The Arizona superintendent who called people on government assistance “lazy pigs” and said the state should ban Spanish-language media lost his bid for a second term on Tuesday.
Arizona’s Superintendent of Public Instruction, John Huppenthal, had admitted to writing an anonymous blog some found offensive – but he downplayed the role it played in his loss on Tuesday.
Huppenthal attributed his loss to the Common Core issue. His opponent in the Republican primary, Diane Douglas, focused almost of all her campaign on repealing the Obama administration-supported Common Core education standards.
“We feel fine,” he said. “We understand that the Common Core issue was a raging forest fire.”
The GOP contest normally would have received little attention, but it was transformed when his rants on the Internet were made public. He apologized for the posts in June after admitting he had written them while serving as the state’s chief education official.
In one post dating from 2011, Huppenthal wrote, “We need to stomp out balkanization. No Spanish radio stations, no Spanish billboards, no Spanish TV stations, no Spanish newspapers. This is America, speak English.”
He also said he didn’t mind Mexican restaurants but thought they should have restrictions.
“I don’t mind them selling Mexican food as long as the menus are mostly in English,” he wrote in one post. “And I am not being humorous or racist.”
Huppenthal also called those who receive public assistance “lazy pigs” who mooch off the government despite having flat-screen TVs in their living rooms. He compared the Planned Parenthood founders to Nazis.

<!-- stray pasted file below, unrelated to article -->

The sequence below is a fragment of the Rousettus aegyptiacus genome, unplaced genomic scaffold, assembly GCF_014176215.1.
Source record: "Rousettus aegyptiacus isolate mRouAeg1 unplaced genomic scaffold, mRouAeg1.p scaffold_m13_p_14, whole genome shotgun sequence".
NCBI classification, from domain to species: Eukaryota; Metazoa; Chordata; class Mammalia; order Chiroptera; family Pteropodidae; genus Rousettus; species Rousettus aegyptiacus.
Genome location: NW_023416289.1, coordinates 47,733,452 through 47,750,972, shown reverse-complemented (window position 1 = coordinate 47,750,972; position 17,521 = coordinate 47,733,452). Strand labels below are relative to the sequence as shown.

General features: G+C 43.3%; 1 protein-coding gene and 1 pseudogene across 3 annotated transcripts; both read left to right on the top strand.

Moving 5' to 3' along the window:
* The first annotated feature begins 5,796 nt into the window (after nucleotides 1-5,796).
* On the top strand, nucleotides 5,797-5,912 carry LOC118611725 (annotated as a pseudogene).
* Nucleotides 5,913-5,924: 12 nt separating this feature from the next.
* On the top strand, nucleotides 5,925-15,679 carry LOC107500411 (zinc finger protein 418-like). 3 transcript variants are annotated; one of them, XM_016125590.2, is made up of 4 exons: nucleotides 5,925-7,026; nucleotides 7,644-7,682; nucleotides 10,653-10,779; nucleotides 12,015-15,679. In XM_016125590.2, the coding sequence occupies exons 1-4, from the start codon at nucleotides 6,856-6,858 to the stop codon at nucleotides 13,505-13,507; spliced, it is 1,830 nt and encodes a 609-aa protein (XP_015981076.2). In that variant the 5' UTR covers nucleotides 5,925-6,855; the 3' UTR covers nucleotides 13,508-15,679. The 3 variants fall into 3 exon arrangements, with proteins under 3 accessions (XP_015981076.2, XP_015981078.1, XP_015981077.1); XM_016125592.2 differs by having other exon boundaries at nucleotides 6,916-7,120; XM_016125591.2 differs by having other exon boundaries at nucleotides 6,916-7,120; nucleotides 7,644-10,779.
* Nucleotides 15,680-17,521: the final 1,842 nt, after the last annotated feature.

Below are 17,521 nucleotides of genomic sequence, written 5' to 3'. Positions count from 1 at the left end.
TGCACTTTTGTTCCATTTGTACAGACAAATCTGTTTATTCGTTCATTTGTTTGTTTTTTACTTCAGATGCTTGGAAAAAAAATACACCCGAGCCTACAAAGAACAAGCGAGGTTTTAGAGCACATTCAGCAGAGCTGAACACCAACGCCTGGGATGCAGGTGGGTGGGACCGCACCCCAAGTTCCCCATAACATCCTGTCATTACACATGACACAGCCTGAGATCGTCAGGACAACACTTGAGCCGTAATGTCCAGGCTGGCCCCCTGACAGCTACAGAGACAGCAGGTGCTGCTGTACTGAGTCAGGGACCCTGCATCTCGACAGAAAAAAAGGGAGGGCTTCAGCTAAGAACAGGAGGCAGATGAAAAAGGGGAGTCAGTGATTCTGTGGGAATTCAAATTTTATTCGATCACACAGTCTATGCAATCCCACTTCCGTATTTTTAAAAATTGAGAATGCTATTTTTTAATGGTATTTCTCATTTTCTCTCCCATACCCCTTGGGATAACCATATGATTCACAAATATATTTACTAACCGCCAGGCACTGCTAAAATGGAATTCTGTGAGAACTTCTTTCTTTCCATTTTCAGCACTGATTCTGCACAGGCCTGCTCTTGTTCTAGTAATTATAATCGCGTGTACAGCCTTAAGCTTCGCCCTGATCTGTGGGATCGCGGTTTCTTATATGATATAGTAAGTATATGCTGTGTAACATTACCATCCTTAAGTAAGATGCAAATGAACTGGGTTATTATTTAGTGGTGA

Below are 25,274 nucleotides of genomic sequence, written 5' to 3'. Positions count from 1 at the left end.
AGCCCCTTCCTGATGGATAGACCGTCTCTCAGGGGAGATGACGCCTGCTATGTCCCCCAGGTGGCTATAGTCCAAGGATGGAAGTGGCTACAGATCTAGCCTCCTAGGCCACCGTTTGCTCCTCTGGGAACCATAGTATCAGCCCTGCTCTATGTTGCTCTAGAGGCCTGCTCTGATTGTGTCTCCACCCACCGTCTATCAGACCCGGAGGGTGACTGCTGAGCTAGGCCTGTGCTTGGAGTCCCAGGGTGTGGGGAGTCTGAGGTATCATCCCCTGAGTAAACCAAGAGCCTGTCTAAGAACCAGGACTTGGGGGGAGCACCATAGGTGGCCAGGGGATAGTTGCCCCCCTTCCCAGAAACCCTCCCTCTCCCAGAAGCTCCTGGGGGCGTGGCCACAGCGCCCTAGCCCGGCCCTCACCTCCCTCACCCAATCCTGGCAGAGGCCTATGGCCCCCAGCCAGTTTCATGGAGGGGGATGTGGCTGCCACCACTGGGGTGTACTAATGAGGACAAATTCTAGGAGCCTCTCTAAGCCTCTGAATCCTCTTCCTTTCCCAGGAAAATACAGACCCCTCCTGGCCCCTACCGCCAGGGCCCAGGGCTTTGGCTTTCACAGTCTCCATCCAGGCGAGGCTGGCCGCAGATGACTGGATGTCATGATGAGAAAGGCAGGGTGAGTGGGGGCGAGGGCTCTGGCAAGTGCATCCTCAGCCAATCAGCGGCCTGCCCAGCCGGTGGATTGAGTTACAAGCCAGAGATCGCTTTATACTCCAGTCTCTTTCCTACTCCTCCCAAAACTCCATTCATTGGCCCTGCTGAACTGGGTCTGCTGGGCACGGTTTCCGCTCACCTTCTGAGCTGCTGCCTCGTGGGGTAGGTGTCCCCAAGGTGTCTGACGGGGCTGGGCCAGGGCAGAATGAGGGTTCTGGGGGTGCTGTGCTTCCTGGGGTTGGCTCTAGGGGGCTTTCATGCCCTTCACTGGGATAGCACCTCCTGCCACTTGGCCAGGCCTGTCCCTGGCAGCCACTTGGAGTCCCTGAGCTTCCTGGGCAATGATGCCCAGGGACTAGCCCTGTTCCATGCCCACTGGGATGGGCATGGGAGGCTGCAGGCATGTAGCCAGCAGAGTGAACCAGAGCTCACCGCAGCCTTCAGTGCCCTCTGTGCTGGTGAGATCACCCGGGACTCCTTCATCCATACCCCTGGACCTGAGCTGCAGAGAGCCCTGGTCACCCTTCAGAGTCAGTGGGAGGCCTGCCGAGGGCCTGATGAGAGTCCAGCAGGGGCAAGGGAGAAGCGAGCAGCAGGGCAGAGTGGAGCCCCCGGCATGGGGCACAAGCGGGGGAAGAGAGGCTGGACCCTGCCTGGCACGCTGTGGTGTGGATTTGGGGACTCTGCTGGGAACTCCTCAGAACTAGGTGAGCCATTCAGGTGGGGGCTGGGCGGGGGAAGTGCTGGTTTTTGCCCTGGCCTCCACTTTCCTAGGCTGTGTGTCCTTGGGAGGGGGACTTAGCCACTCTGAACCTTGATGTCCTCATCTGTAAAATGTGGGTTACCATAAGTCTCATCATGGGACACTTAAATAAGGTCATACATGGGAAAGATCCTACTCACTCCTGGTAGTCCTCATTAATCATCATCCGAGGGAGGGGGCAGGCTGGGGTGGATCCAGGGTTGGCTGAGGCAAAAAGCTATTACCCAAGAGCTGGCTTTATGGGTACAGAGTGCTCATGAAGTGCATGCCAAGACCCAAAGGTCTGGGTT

Huppenthal broke down in tears at a June news conference as he apologized for his actions, and said that anonymous discourse has long been a cornerstone of Democracy. He offered to drop out of the primary race but did not.
Huppenthal has been forced into an awkward position on Common Core. He had long backed Common Core, but said during a debate with Douglas that he "never supported the standards."
The standards have been adopted by most states and were approved by the state Board of Education with little opposition in 2010. But they have become a popular talking point in Republican primaries around the nation as GOP candidates court voters on the right.
In the November election, Douglas will face David Garcia, an Arizona State University professor who defeated high school English teacher Sharon Thomas in the Democratic primary.
Garcia called Douglas a single-issue candidate without the necessary background in education for the post. He said he would work to get more funding and support for teachers.
"We need to get away from standardized testing and measure what matters," Garcia said.
The superintendent has a large role in determining state education policy along with the governor, the Legislature and the state Board of Education. The superintendent is a Board of Education member and oversees the state Department of Education, an agency whose main job is to funnel funding to school districts and charter schools.
Based on reporting by the Associated Press.